Sergio Palleroni holds a  University Professorship in Sustainability at Portland State University , and was a Professor at the University of Texas, Austin, and the University of Washington for 18 years where he  founded the Basic Initiative (www.basicinitiative.org), a multidisciplinary fieldwork program which each year challenges students from US and schools worldwide into apply their education in service of the problems facing marginalized communities throughout the world. He has worked on sustainable architecture and community design in the developing world since the 1970’s both for not-for-profit agencies and governmental and international agencies such as UNESCO, World Bank, and the governments of China, Colombia, Costa Rica, India, Kenya, Mexico, Nicaragua, and Taiwan. His work  with students has received numerous national and international awards, including the 1997 American Institute of Architects/Association of Collegiate Schools of  Architecture National Education Award; the 2003 and 2006 NCARB Prize for Creative Integration of Practice and Education; the 2005 US National Design Award given annually by the Smithsonian; the USGBC’s National Sustainable Education Award for his work on the Alley Flat Initiative; and international design awards from Mexico, Colombia, Japan, Taiwan, Greece, Spain, and the US for his work making sustainability accessible to the traditionally underserved. The work of the BASIC Initiative has been most recently been documented in Studio At Large: Architecture in Service of Global Communities (2004), Building a Straw Bale House (2005), and Architecture Like You Give a Damn (2006),  Teaching Sustainability in Asia (2007), Expanding Architecture: Design as Activism (2009), as well several television programs, including, “Green for All” a segment in the PBS series Design e2  (2006)all  which explore BASIC Initiatives’ efforts to improve, and make sustainable, the lives of the globe’s poorest citizens. Brent Brown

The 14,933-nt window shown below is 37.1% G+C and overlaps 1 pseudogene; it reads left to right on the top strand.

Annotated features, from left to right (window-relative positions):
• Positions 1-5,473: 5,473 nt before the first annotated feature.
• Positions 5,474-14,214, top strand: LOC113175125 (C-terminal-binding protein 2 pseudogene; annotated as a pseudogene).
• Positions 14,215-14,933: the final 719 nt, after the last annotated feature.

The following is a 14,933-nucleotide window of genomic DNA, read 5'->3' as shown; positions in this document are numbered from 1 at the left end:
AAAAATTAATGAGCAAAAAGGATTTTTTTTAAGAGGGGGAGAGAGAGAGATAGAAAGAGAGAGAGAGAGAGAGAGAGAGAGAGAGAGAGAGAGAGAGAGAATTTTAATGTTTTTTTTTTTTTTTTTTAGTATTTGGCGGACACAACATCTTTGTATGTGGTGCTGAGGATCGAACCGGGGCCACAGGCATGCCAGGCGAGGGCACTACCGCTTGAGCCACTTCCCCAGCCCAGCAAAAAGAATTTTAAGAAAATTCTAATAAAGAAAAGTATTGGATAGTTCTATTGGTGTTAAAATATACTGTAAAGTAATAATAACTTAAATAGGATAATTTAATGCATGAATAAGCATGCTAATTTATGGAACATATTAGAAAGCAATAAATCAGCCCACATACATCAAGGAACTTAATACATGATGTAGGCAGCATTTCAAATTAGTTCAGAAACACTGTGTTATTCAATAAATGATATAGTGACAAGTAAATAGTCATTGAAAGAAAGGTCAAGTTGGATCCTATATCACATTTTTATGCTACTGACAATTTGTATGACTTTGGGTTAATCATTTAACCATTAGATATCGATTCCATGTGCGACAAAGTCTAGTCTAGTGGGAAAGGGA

“Architecture as Political Act”
Tuesday, April 13th, 2010, 4:30 pm, Room: CIT 103

Brent A. Brown, AIA, LEED AP is a Dallas based architect working to bring design thinking to all communities.  He is the Founding Director of the buildingcommunity WORKSHOP where AIA/Dallas honored his work in 2007 & 2008 with Awards for Community Design and most recently with the Excellence in Sustainable Design Award.

Brent assisted Central Dallas CDC in the development of Citywalk@Akard, a 200 unit downtown high-rise conversion project with 50 units dedicated to the formerly homeless and has completed the design for the Jubilee Park Center where his work continues to involve a community based approach empowering residents with a focus on social equity.  In partnership with San Francisco- based Urban Re:vision he recently organized an international design effort to create a sustainable block in downtown Dallas.

In the fall of 2009 he was named the Director of the newly established Dallas CityDesign Studio.  The Studio will be an office of the City of Dallas in partnership with the Trinity Trust Foundation. The CityDesign Studio will raise the design consciousness of Dallas, while balancing social, economic, and environmental aspects of sustainability towards enhancing livability for all Dallas residents.

He earned his Bachelor of Environmental Design and Master of Architecture from Texas A & M University where he taught design. He later attended Harvard University’s Affordable Housing Program where he discovered an interest in delivering more thoughtful, affordable solutions.

Recent lectures include, Re-Thinking the City Symposium at the University of Texas at Austin and the inaugural Sustainable Cities Design Academy held in Boston in early 2009 and the Environmental Protection Agency’s Brownfield Conference in New Orleans and the USGBC Greenbuild Conference in Phoenix, AZ.

The Palleroni and Brown lectures have been funded by the RISD Department of Interior Architecture and are part of its departmental lecture series.

 

Scroll Up